FORT WORTH (CBSDFW.COM) – Chesney Monroe Berzins’ journey started with something others cannot see.

“It doesn’t matter who you are. It doesn’t matter what you look like. What matters is how you feel on the inside,” she says.

In 2015, she learned she was positive for gastric cancer, at 23 years old. A genetic mutation that runs in her family also puts her at risk for breast cancer.

Chemotherapy and radiation were not options for treatment, because of how her cancer was growing. Doctors gave Chesney one choice.

“I was the first person in my family to have my stomach removed,” she explains.

Chesney Monroe Berzins (CBS 11)

Recovery was hard. Wellness and nutrition became critical to Chesney’s health.

“There were several times when I was very close to death. I was hospitalized two or three times because of malnutrition and complications,” she says, explaining that many people do not know it is possible to live without a stomach.

To adjust, exercise became important for strength. It’s up to her to do the work her stomach would normally do: which means eating frequent, small portions of healthy foods and chewing thoroughly so her small intestines can process the nutrition.

The increased risk for breast cancer that she and the women in her family face also means she’ll need a double mastectomy in the next few years.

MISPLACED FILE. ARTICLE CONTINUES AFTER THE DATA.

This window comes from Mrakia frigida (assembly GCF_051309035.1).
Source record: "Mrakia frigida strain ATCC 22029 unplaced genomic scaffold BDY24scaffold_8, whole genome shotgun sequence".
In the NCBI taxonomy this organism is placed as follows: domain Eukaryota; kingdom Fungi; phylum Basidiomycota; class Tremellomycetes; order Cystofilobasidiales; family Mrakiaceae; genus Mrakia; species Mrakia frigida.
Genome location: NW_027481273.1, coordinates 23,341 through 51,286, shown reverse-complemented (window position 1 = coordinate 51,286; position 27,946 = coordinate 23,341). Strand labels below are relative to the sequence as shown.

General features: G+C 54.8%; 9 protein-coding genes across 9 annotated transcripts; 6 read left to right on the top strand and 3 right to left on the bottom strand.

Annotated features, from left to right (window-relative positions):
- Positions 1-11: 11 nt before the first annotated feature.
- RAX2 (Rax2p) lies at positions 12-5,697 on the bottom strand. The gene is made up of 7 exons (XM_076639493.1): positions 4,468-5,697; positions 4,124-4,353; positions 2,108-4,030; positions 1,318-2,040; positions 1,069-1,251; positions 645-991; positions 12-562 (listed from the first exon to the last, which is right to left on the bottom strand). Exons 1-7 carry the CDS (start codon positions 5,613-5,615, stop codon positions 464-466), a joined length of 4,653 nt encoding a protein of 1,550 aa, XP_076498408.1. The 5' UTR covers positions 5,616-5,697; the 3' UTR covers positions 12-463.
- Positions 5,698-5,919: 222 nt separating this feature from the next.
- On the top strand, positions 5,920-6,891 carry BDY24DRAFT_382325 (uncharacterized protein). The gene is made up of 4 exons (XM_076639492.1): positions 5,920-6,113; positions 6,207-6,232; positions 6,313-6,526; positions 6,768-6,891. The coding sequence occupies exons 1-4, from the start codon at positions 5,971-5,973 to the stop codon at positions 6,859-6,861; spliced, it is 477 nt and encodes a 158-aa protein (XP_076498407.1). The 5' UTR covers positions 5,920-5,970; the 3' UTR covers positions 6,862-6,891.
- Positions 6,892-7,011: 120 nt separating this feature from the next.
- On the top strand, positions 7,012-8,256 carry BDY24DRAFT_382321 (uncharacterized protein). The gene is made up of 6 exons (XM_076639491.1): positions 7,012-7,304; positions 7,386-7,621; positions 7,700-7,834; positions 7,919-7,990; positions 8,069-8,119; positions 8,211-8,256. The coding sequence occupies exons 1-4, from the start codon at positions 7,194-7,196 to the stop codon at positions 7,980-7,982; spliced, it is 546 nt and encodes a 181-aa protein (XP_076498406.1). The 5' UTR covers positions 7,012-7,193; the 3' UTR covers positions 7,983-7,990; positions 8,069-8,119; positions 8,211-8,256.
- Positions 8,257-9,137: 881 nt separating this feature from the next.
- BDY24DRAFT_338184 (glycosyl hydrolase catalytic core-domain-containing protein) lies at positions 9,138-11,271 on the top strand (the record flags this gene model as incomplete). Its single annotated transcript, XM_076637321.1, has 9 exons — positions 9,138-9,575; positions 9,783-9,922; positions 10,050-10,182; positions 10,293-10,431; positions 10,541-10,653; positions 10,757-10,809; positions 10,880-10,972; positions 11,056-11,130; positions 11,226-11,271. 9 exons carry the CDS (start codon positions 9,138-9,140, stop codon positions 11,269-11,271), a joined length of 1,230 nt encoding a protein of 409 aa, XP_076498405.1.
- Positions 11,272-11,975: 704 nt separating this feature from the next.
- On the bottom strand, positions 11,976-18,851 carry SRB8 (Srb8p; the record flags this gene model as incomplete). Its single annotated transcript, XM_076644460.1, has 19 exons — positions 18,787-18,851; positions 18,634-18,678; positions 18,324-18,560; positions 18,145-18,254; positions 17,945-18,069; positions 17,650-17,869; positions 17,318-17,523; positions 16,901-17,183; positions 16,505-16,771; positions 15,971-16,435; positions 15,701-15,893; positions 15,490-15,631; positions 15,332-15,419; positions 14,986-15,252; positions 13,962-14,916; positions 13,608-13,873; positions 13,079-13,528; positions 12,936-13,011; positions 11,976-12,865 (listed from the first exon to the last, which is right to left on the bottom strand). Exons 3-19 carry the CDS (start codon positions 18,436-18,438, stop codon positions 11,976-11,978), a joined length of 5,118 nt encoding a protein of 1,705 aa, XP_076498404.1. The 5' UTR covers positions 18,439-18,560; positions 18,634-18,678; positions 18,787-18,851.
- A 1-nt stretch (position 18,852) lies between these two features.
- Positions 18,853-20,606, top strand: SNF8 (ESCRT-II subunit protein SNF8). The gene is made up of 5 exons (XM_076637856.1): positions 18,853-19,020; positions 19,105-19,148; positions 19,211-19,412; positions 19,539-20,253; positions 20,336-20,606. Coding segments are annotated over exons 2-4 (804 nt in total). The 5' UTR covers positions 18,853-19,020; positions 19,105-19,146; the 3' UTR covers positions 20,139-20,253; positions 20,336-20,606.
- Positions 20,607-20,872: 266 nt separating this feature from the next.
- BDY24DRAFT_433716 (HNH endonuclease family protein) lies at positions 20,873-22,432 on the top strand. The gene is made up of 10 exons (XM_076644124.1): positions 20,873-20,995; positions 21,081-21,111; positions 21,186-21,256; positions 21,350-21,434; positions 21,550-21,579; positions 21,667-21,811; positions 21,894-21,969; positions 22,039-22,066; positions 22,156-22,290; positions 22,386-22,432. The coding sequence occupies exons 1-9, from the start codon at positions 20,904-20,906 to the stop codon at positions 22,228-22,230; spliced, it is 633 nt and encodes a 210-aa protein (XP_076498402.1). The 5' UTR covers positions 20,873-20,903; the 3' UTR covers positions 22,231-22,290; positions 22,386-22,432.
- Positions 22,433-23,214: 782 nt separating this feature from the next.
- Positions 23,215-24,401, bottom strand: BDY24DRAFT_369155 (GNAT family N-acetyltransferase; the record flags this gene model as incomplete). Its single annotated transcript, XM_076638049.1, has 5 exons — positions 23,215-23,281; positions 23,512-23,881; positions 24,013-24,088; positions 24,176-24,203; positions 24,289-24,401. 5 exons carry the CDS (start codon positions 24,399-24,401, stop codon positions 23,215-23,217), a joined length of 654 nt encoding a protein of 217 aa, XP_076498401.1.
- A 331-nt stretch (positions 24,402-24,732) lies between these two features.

She credits her husband with helping her stay focused and turn her life around. Hoping her story could encourage just one other person facing adversity, Chesney decided to compete for the title of Mrs. Texas.

Representing Fort Worth, she took home the crown in 2018.

“It was one of the most amazing moments of my life. I won’t ever forget it,” Berzins says.

Her platform carried her from Mrs. Texas, to the Mrs. America pageant where Chesney placed in the top six.

She evolved her message for the national stage, speaking on behalf of people with different abilities. “We’re All Mammals,” was inspired by her nieces who also live with different abilities.

Since the competition, Chesney has continued public speaking, and talks to school children about the importance of inclusivity. She’s working to make We’re All Mammals an official non-profit organization.

This spring, she’ll hand off her crown to another woman but will continue to be a voice for good. Beauty, she says, is more than skin deep.

“Not many people know that I am sick. Just because I am different, doesn’t mean that I am any less,” Chesney says.

Jennifer Lindgren